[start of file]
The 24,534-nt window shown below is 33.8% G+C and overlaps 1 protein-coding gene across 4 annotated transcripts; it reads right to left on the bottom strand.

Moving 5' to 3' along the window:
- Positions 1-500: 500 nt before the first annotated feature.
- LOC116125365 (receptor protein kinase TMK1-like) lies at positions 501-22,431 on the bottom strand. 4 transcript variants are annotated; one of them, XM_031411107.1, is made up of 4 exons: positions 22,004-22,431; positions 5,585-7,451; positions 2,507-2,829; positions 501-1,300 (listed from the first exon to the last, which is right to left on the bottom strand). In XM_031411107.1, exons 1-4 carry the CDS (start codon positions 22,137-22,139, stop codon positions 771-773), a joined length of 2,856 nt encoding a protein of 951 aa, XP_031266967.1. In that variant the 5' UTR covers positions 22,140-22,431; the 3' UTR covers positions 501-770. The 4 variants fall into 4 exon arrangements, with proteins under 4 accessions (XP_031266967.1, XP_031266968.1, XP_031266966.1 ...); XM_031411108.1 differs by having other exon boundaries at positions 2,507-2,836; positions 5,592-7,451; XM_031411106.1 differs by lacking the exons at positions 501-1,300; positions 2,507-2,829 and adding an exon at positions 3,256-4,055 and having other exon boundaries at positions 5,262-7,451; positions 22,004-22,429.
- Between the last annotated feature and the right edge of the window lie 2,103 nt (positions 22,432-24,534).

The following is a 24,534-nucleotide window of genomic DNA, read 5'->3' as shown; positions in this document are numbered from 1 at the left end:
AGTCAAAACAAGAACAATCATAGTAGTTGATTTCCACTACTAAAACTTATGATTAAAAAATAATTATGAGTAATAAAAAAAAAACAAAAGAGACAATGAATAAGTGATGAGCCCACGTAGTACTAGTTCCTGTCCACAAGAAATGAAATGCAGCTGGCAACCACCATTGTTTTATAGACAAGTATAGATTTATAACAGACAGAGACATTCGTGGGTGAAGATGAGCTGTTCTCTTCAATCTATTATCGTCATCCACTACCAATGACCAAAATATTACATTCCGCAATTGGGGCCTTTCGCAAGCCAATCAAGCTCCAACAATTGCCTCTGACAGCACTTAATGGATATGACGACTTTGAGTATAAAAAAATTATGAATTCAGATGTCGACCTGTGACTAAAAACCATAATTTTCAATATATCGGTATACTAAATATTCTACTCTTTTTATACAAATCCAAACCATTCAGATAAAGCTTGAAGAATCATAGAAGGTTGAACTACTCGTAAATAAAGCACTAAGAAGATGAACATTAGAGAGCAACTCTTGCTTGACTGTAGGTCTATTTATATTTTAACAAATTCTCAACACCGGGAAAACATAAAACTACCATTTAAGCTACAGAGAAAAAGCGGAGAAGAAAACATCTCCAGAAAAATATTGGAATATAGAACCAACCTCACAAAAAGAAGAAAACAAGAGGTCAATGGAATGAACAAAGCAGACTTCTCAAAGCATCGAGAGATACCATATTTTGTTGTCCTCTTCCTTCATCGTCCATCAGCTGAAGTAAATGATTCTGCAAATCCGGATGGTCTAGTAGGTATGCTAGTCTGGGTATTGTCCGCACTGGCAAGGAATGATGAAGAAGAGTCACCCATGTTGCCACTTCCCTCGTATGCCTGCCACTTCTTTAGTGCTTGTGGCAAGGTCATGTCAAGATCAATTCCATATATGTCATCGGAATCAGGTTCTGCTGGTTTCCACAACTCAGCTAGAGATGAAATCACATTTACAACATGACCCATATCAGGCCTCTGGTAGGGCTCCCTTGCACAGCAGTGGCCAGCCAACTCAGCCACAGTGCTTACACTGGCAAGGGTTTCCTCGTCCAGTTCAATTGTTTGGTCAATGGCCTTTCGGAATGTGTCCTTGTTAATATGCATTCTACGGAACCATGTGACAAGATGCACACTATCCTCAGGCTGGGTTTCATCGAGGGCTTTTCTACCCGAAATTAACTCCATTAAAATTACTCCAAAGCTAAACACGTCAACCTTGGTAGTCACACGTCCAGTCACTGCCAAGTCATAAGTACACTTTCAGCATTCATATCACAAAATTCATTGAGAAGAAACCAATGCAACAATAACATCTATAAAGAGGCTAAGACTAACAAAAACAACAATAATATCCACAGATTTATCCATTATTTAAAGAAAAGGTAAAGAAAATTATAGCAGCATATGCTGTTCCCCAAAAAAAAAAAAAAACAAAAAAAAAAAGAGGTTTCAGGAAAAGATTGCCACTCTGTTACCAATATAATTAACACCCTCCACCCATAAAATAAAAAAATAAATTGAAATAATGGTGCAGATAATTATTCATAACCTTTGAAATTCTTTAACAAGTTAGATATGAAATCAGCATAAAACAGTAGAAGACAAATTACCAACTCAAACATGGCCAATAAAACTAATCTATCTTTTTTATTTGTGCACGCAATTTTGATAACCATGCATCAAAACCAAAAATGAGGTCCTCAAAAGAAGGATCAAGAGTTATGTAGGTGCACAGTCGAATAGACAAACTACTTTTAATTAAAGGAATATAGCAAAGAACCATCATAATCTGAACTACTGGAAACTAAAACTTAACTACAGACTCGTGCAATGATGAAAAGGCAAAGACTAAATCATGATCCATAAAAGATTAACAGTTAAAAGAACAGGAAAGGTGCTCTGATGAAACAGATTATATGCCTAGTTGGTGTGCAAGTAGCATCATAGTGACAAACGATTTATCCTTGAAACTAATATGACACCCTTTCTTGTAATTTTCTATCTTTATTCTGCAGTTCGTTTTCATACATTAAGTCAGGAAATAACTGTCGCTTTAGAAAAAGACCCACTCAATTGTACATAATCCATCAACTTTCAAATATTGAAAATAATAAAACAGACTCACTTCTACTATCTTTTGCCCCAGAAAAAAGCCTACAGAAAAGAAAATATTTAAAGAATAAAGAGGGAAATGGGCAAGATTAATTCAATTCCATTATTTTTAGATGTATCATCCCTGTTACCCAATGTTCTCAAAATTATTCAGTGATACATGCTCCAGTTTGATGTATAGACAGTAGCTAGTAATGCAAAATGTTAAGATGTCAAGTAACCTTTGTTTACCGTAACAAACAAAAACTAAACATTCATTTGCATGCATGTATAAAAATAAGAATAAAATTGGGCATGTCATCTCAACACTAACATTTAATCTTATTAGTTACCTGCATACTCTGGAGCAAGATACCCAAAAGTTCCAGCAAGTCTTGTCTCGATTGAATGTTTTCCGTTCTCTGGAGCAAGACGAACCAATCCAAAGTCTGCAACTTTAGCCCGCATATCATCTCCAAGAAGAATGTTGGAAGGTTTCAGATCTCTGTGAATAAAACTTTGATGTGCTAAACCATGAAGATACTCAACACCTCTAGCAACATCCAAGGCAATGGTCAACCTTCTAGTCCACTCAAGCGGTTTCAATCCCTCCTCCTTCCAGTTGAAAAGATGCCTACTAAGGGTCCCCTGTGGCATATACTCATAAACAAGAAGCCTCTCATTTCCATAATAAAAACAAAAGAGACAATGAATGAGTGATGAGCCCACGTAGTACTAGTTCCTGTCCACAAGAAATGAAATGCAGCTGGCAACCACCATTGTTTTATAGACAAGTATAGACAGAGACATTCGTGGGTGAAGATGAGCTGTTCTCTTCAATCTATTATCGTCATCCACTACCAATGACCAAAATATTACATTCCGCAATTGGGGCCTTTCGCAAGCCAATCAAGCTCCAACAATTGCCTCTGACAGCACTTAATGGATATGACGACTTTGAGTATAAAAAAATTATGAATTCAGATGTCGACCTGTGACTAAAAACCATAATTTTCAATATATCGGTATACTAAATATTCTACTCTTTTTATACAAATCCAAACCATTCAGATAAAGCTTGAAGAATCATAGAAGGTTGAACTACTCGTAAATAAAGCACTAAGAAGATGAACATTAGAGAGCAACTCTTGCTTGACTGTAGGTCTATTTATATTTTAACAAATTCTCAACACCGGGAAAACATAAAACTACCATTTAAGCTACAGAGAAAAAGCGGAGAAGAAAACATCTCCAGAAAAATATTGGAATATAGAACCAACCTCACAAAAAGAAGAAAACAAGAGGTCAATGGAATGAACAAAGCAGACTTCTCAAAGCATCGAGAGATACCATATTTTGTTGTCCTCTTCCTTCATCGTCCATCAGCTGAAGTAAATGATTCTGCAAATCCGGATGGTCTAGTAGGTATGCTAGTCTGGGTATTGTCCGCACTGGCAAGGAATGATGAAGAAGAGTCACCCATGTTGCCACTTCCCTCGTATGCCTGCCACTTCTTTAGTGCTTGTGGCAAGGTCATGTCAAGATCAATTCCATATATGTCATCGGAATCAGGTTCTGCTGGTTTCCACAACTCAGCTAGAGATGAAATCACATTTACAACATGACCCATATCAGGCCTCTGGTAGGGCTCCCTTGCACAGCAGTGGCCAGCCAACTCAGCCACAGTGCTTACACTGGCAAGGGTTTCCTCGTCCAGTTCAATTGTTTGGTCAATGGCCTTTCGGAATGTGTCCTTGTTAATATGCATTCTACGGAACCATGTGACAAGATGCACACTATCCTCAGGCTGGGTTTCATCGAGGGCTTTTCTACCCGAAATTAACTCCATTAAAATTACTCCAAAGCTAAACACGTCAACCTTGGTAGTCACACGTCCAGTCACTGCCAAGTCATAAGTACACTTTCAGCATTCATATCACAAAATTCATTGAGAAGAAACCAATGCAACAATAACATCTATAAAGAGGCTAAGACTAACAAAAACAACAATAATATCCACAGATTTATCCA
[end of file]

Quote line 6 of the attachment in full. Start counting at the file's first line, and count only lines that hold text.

The following is a 24,534-nucleotide window of genomic DNA, read 5'->3' as shown; positions in this document are numbered from 1 at the left end: